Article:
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Civil society can reignite hope for a reset, but we mus...

Maverick Citizen


Defend Our Democracy conference offers hope of a reset – if it’s prepared to do things differently and be bold

The ball is once more in civil society’s court. Can it capture the public imagination? Can it reignite a progressive mobilisation involving tens of thousands of people? Can it kindle genuine hope and offer a road other than further polarisation, violence and conflict? We believe that it can.

This weekend an important gathering of civil society organisations, the Conference for Democratic Renewal and Change, takes place in Johannesburg. Its aim is to rally and unite more people to Defend Our Democracy and, the organisers say, to: 

“collectively begin to envision a new politics for the country, where the conduct, ethics, integrity and values of public representatives are beyond reproach, and which enables the expression of a people’s power that can demand accountability, transparency and a fulfilment of the promises made in the Constitution.”

In the wake of the final instalment of the Zondo Commission report, with its far-reaching recommendations, and warnings from Thuli Madonsela and others that South Africans should guard against state recapture, the conference is right on time.

It also takes place in the context of deepening social fragmentation, RET coup plotting, organised xenophobic attacks such as the burning down of Yeoville market (and sinister rumblings of more violence) and a seemingly ceaseless series of disasters and tragedies that keep on afflicting the poor: the latest being the terrible deaths of 21 children at a tavern in Scenery Park, East London.

As we said in our editorial last week (“Give me hope, Mzansi – we need a new vision to empower a bold reset of our country”), South Africa is a country waiting to implode… unless we take action to save it.

In the wake of the final instalment of the Zondo Commission report, with its far-reaching recommendations, and warnings from Thuli Madonsela and others that South Africans should guard against state recapture, the Conference for Democratic Renewal and Change is right on time. (Photo: Gallo Images / Esa Alexander)

In the face of these multiple crises the government is AWOL. There’s still not much evidence that the political and economic elites are willing to act with urgency to take drastic, constitutionally mandated human rights measures needed to stop the battering of the poor. 

Failure to do so means that just like with nature in the face of global heating, there will be a reaction. And when it comes it will be nasty.

Last call for democracy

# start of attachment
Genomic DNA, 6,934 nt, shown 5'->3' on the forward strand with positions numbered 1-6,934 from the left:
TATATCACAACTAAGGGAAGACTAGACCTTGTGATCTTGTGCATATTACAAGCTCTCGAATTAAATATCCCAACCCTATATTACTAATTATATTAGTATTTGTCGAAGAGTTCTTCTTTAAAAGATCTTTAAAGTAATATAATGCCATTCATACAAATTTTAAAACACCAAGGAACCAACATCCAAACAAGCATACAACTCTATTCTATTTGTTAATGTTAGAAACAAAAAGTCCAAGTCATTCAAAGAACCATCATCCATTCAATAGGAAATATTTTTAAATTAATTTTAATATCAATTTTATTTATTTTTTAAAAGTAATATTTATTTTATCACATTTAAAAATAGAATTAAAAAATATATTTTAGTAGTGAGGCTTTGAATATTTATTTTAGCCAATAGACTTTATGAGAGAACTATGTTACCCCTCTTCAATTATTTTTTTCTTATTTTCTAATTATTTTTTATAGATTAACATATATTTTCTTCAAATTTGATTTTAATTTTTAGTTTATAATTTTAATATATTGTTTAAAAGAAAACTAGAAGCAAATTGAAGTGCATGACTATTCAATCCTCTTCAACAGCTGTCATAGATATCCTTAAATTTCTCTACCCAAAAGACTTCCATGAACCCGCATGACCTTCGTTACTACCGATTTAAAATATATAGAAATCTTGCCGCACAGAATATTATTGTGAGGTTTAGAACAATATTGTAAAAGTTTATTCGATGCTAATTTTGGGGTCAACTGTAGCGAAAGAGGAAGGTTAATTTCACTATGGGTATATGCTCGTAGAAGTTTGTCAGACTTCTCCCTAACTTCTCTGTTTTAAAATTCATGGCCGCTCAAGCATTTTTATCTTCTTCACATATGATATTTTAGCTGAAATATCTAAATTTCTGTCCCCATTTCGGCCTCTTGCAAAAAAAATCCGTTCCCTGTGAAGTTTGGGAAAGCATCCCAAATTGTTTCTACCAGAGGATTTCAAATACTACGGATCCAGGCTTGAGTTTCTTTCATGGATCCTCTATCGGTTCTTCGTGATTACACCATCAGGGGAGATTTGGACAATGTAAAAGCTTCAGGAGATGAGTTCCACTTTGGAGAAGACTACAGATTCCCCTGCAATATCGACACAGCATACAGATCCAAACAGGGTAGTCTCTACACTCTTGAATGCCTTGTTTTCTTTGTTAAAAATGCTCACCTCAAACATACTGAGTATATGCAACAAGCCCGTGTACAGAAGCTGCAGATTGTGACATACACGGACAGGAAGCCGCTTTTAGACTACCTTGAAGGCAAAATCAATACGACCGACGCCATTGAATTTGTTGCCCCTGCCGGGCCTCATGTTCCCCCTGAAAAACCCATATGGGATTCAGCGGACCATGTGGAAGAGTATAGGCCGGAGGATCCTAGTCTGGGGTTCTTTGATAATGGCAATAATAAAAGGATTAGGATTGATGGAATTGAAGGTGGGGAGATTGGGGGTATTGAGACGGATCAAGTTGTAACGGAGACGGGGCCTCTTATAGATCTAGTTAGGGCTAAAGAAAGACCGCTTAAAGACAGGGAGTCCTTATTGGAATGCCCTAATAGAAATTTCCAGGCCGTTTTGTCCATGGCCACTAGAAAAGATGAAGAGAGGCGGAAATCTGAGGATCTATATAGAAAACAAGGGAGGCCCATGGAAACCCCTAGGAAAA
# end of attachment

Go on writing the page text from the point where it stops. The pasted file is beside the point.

This places the ball once more in civil society’s court. 

Can it capture the public imagination? Can it reignite a progressive mobilisation involving tens of thousands of people? Can it kindle genuine hope and offer a road other than further polarisation, violence and conflict?

We believe that it can. 

Remember, in 1976 it was young people; in 1985 it was the UDF and Cosatu who resisted the State of Emergency; between 1990 and 1994 it was civil society that held the country together in the face of attempts to tip it into civil war; in 2003 it was the Treatment Action Campaign that forced the government to introduce a National Treatment Plan to provide ARVs to people with HIV; it 2015 it was students who decided that #FeesMustFall; in 2017 it was a broad civil society mobilisation, through the courts, on the streets and through the media, that put the Zupta alliance on the back foot and eventually gave enough people in the ANC the backbone to remove Zuma. 

Since then, however, civil society has fallen back into its silos, campaigning issue by issue, making little headway, failing to make an imprint on the overarching issues of governance and politics. 

Consequently the new dawn has become yet another dusk. 

A new politics and ethics for civil society

Maverick Citizen hopes that the Conference for Democratic Renewal and Change is part of civil society rising again. Side by side with other initiatives, it can be an important step forward in addressing political and social issues that undermine the core of our democracy and Constitution. 

A tearful Emilie Luvadiokueno from Kinshasa in the Democratic Republic of Congo, in what remains of her store at the Yeoville market in Johannesburg. The predominantly Congolese-owned shops were destroyed in an alleged arson attack. (Photo: Chris Collingridge)

However, to achieve its vision of “a new politics for the country” we believe now is the time to introduce a new politics and ethics for civil society.